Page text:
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When the high base effect of gas prices and house rent index were about to be arrested to tame down the headline inflation, recent surge in perishable food items is likely to keep the CPI high for a month or two. The sub index of perishable food items increased by 7 percent in Aug-19 over Jul-19 and that is 45 percent of the monthly CPI increase.

Some items like pulses, edible oil and sugar price increase is plausible as either these items are imported or there are new taxes imposed on these – or a combination of both. The puzzle is produced vegetables prices and Chicken getting expensive in wedding off-season.

Pulses are mainly imported and currency depreciation has a direct bearing– year-on-year price increase in Aug-19 ranges from 12-48 percent for different variety of pulses – which is less than the currency depreciation in the same period. In case of sugar, the increase of 34 percent is contributed to doubling sales tax (8% to 17%) and increase in sugarcane prices. Similarly, edible oil is being imported and this coupled with higher duty of edible oil is reflecting in 12 percent increase in cooking oil prices.

But what is with chicken? Why have the chicken prices increased 54 percent year-on-year in Aug19? Based on latest weekly SPI numbers, the chicken farm broiler price increased by a whopping 79 percent on the week ending September 19, compared to the same week last year. According to channel check, the price peaked on Sep 23, and now administration is in action to normalize the prices in days, and market forces will play to reduce the price in couple of months.

Within chicken feed, not all raw materials are imported –soya bean meal is directly imported or the bean extracted from imported soya bean seed. The soya meal price has increased by around 40-50 percent due to currency depreciation and recently due to suspension of trade with India. But majority of soya comes from South and North America. The maize is locally produced but it was producing in surplus in prior years and farmers were not getting right price, and this time less maize has been produced - since the price has increased, more farmers will grow to normalize the price.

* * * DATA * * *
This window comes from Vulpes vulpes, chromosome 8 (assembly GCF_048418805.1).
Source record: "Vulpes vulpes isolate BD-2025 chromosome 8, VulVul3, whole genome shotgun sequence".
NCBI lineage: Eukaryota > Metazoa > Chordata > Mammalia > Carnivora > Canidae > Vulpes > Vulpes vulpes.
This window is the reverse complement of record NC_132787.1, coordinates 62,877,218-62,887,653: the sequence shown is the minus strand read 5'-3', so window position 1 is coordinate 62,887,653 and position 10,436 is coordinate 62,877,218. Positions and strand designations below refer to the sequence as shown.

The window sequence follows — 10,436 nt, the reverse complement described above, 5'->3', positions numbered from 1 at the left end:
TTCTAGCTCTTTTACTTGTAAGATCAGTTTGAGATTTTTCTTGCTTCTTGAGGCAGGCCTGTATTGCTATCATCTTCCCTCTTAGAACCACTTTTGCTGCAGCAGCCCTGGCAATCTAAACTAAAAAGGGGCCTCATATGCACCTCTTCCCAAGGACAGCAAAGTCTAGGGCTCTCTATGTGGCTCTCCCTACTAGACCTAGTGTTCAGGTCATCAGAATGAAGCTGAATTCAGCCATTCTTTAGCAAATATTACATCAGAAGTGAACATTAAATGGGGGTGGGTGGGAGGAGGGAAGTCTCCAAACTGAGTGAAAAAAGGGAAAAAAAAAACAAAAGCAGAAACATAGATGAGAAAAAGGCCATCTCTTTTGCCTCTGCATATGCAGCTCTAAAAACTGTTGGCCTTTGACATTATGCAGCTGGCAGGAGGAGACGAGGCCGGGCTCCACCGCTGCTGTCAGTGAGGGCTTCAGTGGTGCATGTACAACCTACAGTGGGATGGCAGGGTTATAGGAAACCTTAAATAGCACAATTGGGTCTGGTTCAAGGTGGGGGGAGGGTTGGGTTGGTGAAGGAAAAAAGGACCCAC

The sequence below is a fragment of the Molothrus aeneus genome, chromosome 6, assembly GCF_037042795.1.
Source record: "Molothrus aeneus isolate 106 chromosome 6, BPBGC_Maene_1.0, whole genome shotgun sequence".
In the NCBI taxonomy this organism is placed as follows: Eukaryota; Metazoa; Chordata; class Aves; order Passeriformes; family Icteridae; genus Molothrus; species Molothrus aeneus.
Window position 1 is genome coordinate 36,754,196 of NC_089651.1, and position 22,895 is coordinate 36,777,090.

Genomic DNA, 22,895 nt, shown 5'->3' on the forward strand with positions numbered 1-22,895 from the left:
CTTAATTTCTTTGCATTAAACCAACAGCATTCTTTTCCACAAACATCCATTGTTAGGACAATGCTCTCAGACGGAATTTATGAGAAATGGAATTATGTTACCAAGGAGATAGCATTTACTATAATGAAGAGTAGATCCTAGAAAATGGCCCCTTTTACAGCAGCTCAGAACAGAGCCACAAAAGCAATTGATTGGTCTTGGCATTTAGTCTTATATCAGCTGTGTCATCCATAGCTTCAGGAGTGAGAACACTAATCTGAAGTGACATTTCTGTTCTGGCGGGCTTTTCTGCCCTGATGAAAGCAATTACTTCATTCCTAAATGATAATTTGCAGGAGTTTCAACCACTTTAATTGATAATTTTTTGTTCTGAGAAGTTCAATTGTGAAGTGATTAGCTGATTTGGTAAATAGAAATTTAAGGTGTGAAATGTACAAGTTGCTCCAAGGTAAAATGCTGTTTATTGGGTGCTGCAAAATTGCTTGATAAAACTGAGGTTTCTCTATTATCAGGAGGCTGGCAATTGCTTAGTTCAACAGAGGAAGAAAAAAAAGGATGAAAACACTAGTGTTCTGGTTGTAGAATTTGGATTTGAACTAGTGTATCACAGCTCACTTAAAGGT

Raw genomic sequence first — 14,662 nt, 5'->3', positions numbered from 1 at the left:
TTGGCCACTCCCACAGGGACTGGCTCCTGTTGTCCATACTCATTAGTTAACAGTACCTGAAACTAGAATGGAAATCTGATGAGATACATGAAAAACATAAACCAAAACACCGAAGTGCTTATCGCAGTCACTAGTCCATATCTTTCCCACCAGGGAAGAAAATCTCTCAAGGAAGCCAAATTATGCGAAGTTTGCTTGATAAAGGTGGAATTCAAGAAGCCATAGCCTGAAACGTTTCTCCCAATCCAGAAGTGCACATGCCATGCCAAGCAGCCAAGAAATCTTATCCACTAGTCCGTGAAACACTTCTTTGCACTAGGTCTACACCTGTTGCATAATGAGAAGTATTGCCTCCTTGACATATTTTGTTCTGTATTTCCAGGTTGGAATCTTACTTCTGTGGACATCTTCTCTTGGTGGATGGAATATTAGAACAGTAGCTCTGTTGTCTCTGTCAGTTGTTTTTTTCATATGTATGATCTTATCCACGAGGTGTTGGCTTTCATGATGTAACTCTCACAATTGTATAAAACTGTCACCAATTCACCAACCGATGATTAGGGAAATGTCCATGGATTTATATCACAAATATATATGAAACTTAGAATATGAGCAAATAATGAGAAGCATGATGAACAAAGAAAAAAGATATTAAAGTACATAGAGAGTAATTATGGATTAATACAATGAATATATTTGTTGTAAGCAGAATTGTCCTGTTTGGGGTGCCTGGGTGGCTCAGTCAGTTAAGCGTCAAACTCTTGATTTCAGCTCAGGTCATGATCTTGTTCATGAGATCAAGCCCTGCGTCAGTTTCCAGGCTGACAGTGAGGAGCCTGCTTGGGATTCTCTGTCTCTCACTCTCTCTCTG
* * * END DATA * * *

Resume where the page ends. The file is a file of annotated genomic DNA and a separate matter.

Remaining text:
The feed bag - constitutes of maize/corn, soya meal, minerals and vitamins, prices have increased over the last year from around Rs2,200 per 50 kg bag to around Rs2,900. But that 30-35 percent increase in prices does not justify nearly 70 percent plus increase in chicken prices. There is something more to the story.

Prior to July-19, poultry farmers were making losses as broiler prices did not increase proportionately to input price hike. Some had stopped production; and in turn the demand of day old chicken (DOC) started falling. The DOC price dipped sharply from normal price of Rs25-30 to almost zero.  Farmers were not willing to buy day old chicken even for free.

Eventually hatchery production lapsed, and now there is shortage of DOC in the market, and it rates went up to Rs65-70. The problem is that industry has capacity at 150 percent of demand, and such supply gluts are frequent, and in response, broiler chicken prices fluctuate as well. But the volatility used to be managed administratively by Punjab Government under Shahbaz Sharif. Now, the market is not taking Buzdar as seriously. Since 60-70 percent market is around 100-150 km radius of Lahore, the impact of prices is felt in Karachi and other parts as well.

With prices at record high, production is ought to increase and the prices will normalize after one flock cycle – six weeks. The Punjab government has awakened in the last two days and prices have started to come down.

The prices will normalize like any perishable item, and in this case, the cycle is short to have adjustment quickly. There are two points to be noted here. One is that, it is a short term blip and the SBP should not take this increase seriously in its next monetary policy decision. The second point is to check the monopolistic behaviour (cartelization) in the chicken value chain, and if there is any, it should be curbed.

Big poultry players are vertically integrated. Excess supply cannot happen in hatchery market without them knowing the consequences. As they were making losses since 6-7 months (prior to Jul-19), production stopped, and that impact cascaded into DOC market. Now due to short supply, the price increase is much higher and that would overcompensate the losses in just one flock. Coincidence?